Honors Capstone Project
Date of Submission
Dr. Thong Dang
Dr. Mark Glauser
Mechanical and Aerospace Engineering
Engineering and Computer Science
Capstone Prize Winner
Won Capstone Funding
Sciences and Engineering
Aerospace Engineering | Propulsion and Power
Researchers have considered the concept of a simple, compact aircraft for personal use for many years. To date, no effort has led to the development of a practical and affordable vehicle. The Computational Fluid Dynamics (CFD) Lab atSyracuseUniversity, however, has been researching a distributed propulsion technique, called propulsive airfoil technology, that has significant promise to meet the requirements for personal ownership of a small, hybrid road and air vehicle.
The propulsive airfoil concept is rooted in HVAC technology, utilizing a cross-flow fan (CFF) embedded into the trailing edge of a thick airfoil section, drawing in air from the top surface of the airfoil. The accelerated flow is ingested into the CFF, and the energized flow is then expelled through an adjustable nozzle at the rear of the airfoil. Research to date has been primarily based on CFD simulations of the two-dimensional cross-section. The simulations have shown that the CFF has two functions. First, the CFF acts as a flow control device, delaying flow separation on the suction surface. This is possible because the fan draws air over the top surface alleviating the adverse pressure gradient. Using nozzles, the outflow can be vectored to provide thrust for the aircraft, which is the second primary function of the propulsive airfoil.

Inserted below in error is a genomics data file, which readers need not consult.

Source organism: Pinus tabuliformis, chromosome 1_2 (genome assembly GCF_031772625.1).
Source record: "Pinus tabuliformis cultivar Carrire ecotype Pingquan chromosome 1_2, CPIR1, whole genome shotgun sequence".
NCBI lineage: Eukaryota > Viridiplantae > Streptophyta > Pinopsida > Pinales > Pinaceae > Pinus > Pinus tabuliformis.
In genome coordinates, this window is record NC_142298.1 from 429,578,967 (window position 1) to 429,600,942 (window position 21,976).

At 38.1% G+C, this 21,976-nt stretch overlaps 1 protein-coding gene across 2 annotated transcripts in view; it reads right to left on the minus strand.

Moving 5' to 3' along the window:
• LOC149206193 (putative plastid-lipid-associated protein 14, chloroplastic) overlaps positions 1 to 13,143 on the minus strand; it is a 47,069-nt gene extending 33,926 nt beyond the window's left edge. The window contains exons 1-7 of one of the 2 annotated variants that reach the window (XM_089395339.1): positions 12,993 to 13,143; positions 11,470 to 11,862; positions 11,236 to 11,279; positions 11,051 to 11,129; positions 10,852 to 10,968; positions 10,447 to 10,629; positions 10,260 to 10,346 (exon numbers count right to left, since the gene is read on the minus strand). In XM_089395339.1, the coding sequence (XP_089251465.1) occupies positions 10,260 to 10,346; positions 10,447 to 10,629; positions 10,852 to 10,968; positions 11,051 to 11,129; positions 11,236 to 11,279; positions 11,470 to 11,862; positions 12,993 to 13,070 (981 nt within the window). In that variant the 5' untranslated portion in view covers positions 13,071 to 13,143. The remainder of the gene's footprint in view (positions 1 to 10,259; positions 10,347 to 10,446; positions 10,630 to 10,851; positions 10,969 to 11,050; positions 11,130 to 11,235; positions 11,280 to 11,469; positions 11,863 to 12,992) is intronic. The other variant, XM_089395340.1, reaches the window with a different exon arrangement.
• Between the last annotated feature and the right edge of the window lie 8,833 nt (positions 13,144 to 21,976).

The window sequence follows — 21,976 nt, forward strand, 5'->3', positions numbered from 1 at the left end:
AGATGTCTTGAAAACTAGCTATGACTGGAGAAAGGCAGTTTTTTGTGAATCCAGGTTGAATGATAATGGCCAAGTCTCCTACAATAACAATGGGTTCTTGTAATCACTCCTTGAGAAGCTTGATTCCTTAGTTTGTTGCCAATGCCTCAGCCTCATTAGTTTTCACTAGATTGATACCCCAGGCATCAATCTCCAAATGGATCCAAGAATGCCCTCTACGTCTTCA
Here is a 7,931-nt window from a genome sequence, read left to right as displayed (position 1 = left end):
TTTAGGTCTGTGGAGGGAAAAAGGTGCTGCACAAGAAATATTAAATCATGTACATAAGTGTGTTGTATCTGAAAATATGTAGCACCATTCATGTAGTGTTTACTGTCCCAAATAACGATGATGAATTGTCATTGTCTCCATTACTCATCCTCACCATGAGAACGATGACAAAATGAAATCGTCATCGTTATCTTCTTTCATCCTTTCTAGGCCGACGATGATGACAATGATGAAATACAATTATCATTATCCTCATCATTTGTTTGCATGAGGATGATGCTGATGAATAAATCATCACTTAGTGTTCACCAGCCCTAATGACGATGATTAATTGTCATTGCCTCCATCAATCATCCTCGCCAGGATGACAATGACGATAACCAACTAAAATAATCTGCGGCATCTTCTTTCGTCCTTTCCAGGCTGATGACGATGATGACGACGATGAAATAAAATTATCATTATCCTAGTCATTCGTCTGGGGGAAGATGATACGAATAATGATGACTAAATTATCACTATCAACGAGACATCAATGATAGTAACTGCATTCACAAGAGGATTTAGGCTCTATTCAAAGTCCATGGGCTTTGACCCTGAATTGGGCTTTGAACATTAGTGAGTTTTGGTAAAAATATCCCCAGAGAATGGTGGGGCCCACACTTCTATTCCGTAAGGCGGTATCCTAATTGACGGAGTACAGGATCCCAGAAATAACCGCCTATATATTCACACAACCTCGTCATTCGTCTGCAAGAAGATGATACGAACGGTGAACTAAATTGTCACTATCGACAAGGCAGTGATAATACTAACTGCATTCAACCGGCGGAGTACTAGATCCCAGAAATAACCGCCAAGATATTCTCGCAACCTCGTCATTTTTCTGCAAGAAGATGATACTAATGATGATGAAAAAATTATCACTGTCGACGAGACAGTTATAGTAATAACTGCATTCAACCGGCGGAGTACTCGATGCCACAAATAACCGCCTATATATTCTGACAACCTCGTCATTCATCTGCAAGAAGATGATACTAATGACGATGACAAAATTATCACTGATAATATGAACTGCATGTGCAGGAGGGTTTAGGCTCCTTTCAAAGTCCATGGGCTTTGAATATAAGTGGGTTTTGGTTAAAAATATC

This thesis documents the design and implementation of the propulsive airfoil technology into a functional, remotely controlled prototype aircraft. The prototype design project was initiated in conjunction with the development of a wind tunnel experiment to confirm the simulation data and to demonstrate the advantages of utilizing this type of distributed propulsion system.
Studying the flight mechanics of this type of aircraft showed that incorporating this technology was feasible, based on the results of CFD simulations. Success in upcoming flight tests of the prototype aircraft will demonstrate the credibility of the concept and support the feasibility of personal ownership of small aircraft using propulsive airfoil technology.
Pepe, Richard L., "Design of a Prototype Model Aircraft Utilizing Propulsive Airfoil Technology" (2005). Syracuse University Honors Program Capstone Projects. 670.
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